These articles often start with a saved cutting, so I keep saving cuttings, but sometimes you’ve got to have a clear-out.

Mark Beaumont, Gdn 29.10.13, made me interested in Mac de Marco.

His review  includes several links to records –

Writing about a live gig, he said:  “Like all keg parties, eventually things get loose and lascivious. Baby’s Wearing Blue Jeans and the hopeful-for-a-threesome Me and Jon Hanging On are the night’s sleazy drunken lunges, then the show descends into 20 minutes of comedy covers. becomes bawling thrashcore, and everything from Bachman Turner Overdrive’s Takin’ Care of Business to Enter Sandman, Stairway to Heaven and JJ Cale’s Cocaine gets reworked as a shambolic pastiche, mostly about Katy Perry and oral sex. The yodelling elation of Together pulls the show back in time for Mac’s celebratory stagedive, but you wonder how his basement funk party vibe can transfer to bigger venues without sounding colder, more trad. Catch him while he’s fun-sized.”

Was also engaged by Robin Denselow on Sam Amidon, from Vermont

And sometime I must look up the 2013 Mercury Prize winner James Blake??

Meanwhile, also noted …

* Neil McCormick on Boomtown Rats revival, Sun Tel 18.6.13:  “Geldof briefly made a great fist of being a rock star, using music as a classic mode of escape from crushing limitations. They may not be much celebrated now, but when The Boomtown Rats released their second album, A Tonic for the Troops, in 1978, it was greeted at all the hippest music papers as a pop masterpiece.

“It contains the forgotten gem I Never Loved Eva Braun, perhaps the most audacious lyric in rock history. Delivered as a new wave Brechtian pastiche, Geldof sings in the character of Adolf Hitler, moaning about his place in history, ‘Oh yeah, I conquered all those countries/ They were weak, I was strong/ A little too ambitious maybe/ But I never loved Eva Braun.’ It still makes me laugh when I hear it.”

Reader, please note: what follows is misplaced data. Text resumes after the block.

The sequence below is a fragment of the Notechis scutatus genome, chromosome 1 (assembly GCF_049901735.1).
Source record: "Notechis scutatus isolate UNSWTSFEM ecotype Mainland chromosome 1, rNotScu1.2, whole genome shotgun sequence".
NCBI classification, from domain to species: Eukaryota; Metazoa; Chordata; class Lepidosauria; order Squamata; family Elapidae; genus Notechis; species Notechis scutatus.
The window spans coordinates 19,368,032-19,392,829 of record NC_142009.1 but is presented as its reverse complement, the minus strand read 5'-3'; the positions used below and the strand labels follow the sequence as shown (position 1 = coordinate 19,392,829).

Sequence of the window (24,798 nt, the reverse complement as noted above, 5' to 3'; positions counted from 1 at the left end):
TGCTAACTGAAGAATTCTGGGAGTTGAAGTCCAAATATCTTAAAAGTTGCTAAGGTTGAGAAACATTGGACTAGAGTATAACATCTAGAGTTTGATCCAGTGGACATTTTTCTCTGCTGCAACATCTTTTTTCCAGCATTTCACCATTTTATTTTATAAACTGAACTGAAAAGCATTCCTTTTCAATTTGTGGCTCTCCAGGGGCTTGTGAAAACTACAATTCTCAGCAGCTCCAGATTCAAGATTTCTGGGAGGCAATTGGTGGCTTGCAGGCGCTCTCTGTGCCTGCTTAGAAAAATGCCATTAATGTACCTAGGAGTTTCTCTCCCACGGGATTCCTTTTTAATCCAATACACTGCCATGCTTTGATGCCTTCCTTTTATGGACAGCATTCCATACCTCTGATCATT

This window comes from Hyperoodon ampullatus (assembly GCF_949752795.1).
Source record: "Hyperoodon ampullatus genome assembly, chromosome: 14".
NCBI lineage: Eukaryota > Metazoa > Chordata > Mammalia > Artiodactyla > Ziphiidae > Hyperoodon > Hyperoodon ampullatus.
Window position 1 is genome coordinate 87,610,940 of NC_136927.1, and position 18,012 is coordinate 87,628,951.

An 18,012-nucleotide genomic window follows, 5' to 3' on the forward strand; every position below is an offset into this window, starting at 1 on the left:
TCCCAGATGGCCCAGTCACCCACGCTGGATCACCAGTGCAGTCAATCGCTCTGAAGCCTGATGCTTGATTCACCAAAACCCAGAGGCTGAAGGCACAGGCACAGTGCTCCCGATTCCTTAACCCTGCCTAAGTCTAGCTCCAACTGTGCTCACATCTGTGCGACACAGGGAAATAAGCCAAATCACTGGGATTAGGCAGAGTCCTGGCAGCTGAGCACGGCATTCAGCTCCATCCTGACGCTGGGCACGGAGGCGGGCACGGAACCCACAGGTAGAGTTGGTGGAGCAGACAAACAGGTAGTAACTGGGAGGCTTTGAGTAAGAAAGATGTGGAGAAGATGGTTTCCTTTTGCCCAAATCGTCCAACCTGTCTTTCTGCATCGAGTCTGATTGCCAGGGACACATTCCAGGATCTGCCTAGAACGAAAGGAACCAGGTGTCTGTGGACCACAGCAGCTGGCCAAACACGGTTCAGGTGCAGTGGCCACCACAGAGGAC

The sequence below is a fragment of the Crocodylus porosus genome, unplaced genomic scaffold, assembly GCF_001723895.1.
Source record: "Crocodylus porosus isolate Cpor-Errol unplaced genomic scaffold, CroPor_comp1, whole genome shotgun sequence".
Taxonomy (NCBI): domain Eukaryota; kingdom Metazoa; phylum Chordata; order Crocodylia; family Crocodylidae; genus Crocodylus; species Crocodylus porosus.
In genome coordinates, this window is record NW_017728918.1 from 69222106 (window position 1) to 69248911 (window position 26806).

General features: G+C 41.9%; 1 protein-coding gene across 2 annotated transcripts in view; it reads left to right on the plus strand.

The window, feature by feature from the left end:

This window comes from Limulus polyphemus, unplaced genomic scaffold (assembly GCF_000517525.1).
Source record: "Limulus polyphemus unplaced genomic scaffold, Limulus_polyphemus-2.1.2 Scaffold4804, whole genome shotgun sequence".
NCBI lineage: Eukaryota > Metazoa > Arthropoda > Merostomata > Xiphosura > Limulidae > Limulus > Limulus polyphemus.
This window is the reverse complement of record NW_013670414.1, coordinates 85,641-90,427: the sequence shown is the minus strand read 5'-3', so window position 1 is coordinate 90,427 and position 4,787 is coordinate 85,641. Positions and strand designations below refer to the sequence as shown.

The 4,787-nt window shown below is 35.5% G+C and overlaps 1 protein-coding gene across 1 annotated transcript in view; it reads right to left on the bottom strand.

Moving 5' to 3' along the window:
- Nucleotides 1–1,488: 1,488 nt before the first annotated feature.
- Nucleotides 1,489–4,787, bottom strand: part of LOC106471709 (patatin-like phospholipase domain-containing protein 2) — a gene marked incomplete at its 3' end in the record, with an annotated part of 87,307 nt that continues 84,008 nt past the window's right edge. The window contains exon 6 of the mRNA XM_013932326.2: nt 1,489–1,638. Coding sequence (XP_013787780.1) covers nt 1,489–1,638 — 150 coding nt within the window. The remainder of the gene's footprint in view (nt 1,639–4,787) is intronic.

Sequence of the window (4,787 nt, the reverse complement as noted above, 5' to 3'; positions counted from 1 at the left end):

* Howard Jacobsen in Teleg Mag 15.6.13 on a favourite record: “A 78rpm single [pictured] of the French singer Georges Guétary singing La Belle Marguerite from the 1947 operetta Bless the Bride. I was five when I first heard it on the radio, and I sang it and sang it. I wanted to sing with Guétary’s broken accent, his gently lilting tenor voice and – as I saw it – his erotic charm. It encapsulated romance for me.”

* Michael Hann, Guardian, reviewing new Mark Mulcahy album, Dear Mark J Mulcahy, I Love You

“There won’t be a mass audience of course and those who adore Mulcahy will again wonder why.”

Amazon offers some Mulcahy MP3s on a try-before-you-buy basis at

* Neil McCormick, Teleg, on new album, 13, from Black Sabbath: “There is a real sense of top professionals at work.”

* Will Hodgkinson, Times, on same album: “Ultra-heavy, sludge-slow riffs played out against Osborne’s weedy but threatening voice as he sings about subjects that could have come from the pages of a Dennis Wheatley novel … knuckle-dragging biker rock at its finest.”

* Robin Denselow, Gdn 13.6.13, reviews Knock Knock Get Up by David Wax Museum; mentions “donkey-jaw percussion” and says: “This is global crossover music at its best. Boston-based David Wax and Suz Slezak mix brassy or accordion-backed Mexican themes and Americana with indie rock to create a fusion that is as cheerfully infectious as it is original.”

Sample at



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